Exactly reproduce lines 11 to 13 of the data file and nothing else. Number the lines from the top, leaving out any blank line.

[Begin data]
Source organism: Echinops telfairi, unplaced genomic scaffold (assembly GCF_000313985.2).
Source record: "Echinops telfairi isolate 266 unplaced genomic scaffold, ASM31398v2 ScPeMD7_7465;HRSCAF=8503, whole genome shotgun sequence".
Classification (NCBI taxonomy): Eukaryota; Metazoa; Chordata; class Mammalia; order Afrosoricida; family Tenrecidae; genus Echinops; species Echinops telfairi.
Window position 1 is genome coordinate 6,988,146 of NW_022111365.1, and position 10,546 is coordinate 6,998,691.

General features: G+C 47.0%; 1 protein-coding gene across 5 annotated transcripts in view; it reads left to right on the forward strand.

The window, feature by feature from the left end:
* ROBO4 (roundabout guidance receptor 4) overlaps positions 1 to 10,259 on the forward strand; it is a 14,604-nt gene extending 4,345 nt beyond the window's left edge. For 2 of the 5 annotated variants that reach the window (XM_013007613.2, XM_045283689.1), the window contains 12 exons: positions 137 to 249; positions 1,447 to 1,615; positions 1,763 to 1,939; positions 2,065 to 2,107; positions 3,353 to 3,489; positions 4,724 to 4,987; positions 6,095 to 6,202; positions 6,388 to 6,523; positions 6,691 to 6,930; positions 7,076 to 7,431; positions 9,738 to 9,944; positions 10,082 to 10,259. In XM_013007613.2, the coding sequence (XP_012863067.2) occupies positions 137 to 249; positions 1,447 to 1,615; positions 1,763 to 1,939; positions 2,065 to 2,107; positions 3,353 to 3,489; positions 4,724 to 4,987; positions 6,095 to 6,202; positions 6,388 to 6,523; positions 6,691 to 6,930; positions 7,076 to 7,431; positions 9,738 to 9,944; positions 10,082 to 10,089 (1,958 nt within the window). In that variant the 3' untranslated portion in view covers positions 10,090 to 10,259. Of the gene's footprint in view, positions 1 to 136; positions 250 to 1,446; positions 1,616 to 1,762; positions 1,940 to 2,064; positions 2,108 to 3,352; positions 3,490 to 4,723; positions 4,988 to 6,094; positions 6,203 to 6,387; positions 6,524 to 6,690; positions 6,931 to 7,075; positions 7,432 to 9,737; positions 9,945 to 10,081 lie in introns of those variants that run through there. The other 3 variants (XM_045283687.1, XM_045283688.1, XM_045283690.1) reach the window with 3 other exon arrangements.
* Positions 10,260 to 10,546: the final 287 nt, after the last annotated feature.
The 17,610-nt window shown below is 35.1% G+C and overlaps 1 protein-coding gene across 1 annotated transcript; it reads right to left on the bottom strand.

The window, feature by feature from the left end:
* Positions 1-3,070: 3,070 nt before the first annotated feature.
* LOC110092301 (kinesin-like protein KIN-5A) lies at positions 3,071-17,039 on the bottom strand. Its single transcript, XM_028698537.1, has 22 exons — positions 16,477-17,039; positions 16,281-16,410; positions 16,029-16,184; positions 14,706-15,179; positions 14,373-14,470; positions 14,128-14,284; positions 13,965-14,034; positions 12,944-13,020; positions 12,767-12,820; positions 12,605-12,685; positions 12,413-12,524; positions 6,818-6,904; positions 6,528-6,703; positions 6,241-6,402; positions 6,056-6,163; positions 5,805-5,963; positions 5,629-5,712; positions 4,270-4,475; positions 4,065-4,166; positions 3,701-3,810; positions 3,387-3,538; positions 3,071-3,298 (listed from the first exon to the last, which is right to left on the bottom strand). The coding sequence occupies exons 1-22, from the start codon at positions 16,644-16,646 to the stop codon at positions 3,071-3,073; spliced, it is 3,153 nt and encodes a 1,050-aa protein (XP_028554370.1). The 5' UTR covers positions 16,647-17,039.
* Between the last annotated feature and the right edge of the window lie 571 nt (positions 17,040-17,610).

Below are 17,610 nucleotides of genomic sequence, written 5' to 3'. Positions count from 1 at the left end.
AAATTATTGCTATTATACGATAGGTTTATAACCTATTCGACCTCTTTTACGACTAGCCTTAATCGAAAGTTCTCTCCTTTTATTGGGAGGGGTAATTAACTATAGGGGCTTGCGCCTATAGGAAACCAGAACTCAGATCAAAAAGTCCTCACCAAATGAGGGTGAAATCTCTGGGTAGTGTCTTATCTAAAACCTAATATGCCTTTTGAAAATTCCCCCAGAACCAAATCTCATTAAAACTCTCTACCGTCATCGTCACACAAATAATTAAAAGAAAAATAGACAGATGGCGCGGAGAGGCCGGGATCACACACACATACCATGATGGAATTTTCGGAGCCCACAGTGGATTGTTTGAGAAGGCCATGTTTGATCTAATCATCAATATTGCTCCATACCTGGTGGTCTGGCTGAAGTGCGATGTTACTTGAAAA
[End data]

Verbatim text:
* Positions 1-3,070: 3,070 nt before the first annotated feature.
* LOC110092301 (kinesin-like protein KIN-5A) lies at positions 3,071-17,039 on the bottom strand. Its single transcript, XM_028698537.1, has 22 exons — positions 16,477-17,039; positions 16,281-16,410; positions 16,029-16,184; positions 14,706-15,179; positions 14,373-14,470; positions 14,128-14,284; positions 13,965-14,034; positions 12,944-13,020; positions 12,767-12,820; positions 12,605-12,685; positions 12,413-12,524; positions 6,818-6,904; positions 6,528-6,703; positions 6,241-6,402; positions 6,056-6,163; positions 5,805-5,963; positions 5,629-5,712; positions 4,270-4,475; positions 4,065-4,166; positions 3,701-3,810; positions 3,387-3,538; positions 3,071-3,298 (listed from the first exon to the last, which is right to left on the bottom strand). The coding sequence occupies exons 1-22, from the start codon at positions 16,644-16,646 to the stop codon at positions 3,071-3,073; spliced, it is 3,153 nt and encodes a 1,050-aa protein (XP_028554370.1). The 5' UTR covers positions 16,647-17,039.
* Between the last annotated feature and the right edge of the window lie 571 nt (positions 17,040-17,610).